A long while back I wrote about GZip compression in ASP.NET. In that article I describe two generic helper methods that I've used in all sorts of ASP.NET application from WebForms apps to HttpModules and HttpHandlers that require gzip or deflate compression. The same static methods also work in ASP.NET MVC.

Here are the two routines:

/// <summary>
/// Determines if GZip is supported
/// </summary>
/// <returns></returns>
public static bool IsGZipSupported()
{
    string AcceptEncoding = HttpContext.Current.Request.Headers["Accept-Encoding"];
    if (!string.IsNullOrEmpty(AcceptEncoding) &&
            (AcceptEncoding.Contains("gzip") || AcceptEncoding.Contains("deflate")))
        return true;
    return false;
}

/// <summary>
/// Sets up the current page or handler to use GZip through a Response.Filter
/// IMPORTANT:  
/// You have to call this method before any output is generated!
/// </summary>
public static void GZipEncodePage()
{
    HttpResponse Response = HttpContext.Current.Response;

    if (IsGZipSupported())
    {
        string AcceptEncoding = HttpContext.Current.Request.Headers["Accept-Encoding"];

        if (AcceptEncoding.Contains("gzip"))
        {
            Response.Filter = new System.IO.Compression.GZipStream(Response.Filter,
                                        System.IO.Compression.CompressionMode.Compress);
            Response.Headers.Remove("Content-Encoding");
            Response.AppendHeader("Content-Encoding", "gzip");
        }
        else
        {
            Response.Filter = new System.IO.Compression.DeflateStream(Response.Filter,
                                        System.IO.Compression.CompressionMode.Compress);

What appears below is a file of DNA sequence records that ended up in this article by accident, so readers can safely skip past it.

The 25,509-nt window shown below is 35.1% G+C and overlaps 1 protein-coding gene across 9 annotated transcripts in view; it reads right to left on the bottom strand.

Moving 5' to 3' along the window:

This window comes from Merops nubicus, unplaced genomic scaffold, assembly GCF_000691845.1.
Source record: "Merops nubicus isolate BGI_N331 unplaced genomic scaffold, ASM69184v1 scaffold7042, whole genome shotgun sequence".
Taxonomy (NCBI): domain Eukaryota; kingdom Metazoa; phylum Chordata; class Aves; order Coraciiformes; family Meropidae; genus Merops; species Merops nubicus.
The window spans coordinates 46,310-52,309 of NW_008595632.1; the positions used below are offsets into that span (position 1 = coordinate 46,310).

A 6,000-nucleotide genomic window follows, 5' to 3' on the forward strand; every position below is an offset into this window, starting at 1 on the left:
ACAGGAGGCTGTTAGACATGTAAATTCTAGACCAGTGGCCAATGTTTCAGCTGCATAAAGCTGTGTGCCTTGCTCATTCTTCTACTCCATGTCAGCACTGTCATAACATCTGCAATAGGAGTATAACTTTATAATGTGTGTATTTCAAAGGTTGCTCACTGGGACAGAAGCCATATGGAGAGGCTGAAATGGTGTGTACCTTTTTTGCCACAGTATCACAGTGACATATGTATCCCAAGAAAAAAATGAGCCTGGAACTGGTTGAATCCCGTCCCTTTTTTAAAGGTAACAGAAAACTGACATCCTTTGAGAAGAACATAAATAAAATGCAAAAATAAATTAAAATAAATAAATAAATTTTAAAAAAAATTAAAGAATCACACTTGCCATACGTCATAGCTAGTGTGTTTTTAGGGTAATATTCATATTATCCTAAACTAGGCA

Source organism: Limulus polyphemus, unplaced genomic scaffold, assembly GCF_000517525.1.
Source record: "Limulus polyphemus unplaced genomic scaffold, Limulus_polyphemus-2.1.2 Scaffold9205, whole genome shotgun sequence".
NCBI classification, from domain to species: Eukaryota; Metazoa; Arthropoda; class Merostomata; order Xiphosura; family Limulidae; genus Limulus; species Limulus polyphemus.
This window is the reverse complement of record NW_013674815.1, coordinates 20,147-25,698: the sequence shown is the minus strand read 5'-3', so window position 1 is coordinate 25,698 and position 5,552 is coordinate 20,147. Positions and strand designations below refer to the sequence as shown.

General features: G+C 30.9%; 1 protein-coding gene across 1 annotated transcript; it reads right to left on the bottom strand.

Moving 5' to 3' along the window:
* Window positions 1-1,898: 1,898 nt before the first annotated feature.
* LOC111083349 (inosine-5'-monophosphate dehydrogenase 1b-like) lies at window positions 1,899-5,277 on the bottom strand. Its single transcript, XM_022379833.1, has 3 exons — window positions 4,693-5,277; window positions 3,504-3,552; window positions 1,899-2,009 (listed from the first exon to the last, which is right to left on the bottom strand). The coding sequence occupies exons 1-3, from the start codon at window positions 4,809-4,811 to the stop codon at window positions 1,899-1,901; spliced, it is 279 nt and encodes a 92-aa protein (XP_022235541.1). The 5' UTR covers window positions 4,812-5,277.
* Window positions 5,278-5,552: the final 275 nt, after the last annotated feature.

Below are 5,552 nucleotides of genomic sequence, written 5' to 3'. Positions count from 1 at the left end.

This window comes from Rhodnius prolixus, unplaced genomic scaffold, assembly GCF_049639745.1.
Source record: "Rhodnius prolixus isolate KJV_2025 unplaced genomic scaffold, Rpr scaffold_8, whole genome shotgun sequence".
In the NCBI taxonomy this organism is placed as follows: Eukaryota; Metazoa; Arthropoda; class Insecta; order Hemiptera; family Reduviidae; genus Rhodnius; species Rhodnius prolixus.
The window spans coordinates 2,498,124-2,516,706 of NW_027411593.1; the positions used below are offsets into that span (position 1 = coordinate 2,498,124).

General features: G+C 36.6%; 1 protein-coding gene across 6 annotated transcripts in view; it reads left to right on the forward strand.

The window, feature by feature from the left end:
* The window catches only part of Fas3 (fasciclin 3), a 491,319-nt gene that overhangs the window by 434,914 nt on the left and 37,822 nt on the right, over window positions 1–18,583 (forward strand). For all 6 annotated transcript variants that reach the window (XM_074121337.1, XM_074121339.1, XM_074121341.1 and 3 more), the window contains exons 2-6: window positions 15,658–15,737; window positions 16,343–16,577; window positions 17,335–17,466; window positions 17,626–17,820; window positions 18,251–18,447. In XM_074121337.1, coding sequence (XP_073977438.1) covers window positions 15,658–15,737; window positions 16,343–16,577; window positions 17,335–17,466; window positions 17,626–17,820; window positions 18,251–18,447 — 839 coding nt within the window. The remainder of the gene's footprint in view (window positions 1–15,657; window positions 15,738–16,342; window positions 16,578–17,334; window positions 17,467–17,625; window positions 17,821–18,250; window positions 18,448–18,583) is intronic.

Response.Headers.Remove("Content-Encoding");
            Response.AppendHeader("Content-Encoding", "deflate");
        }
    }

    // Allow proxy servers to cache encoded and unencoded versions separately
    Response.AppendHeader("Vary", "Content-Encoding");
}

The first method checks whether the client sending the request includes the accept-encoding for either gzip or deflate, and if if it does it returns true. The second function uses IsGzipSupported() to decide whether it should encode content and uses an Response Filter to do its job. Basically response filters look at the Response output stream as it's written and convert the data flowing through it. Filters are a bit tricky to work with but the two .NET filter streams for GZip and Deflate Compression make this a snap to implement.

In my old code and even now in MVC I can always do:

public ActionResult List(string keyword=null, int category=0)
{
    WebUtils.GZipEncodePage();    …}

to encode my content. And that works just fine.

The proper way: Create an ActionFilterAttribute

However in MVC this sort of thing is typically better handled by an ActionFilter which can be applied with an attribute. So to be all prim and proper I created an CompressContentAttribute ActionFilter that incorporates those two helper methods and which looks like this:

/// <summary>
/// Attribute that can be added to controller methods to force content
/// to be GZip encoded if the client supports it
/// </summary>
public class CompressContentAttribute : ActionFilterAttribute
{

    /// <summary>
    /// Override to compress the content that is generated by
    /// an action method.
    /// </summary>
    /// <param name="filterContext"></param>
    public override void OnActionExecuting(ActionExecutingContext filterContext)
    {
        GZipEncodePage();
    }

    /// <summary>
    /// Determines if GZip is supported
    /// </summary>
    /// <returns></returns>
    public static bool IsGZipSupported()
    {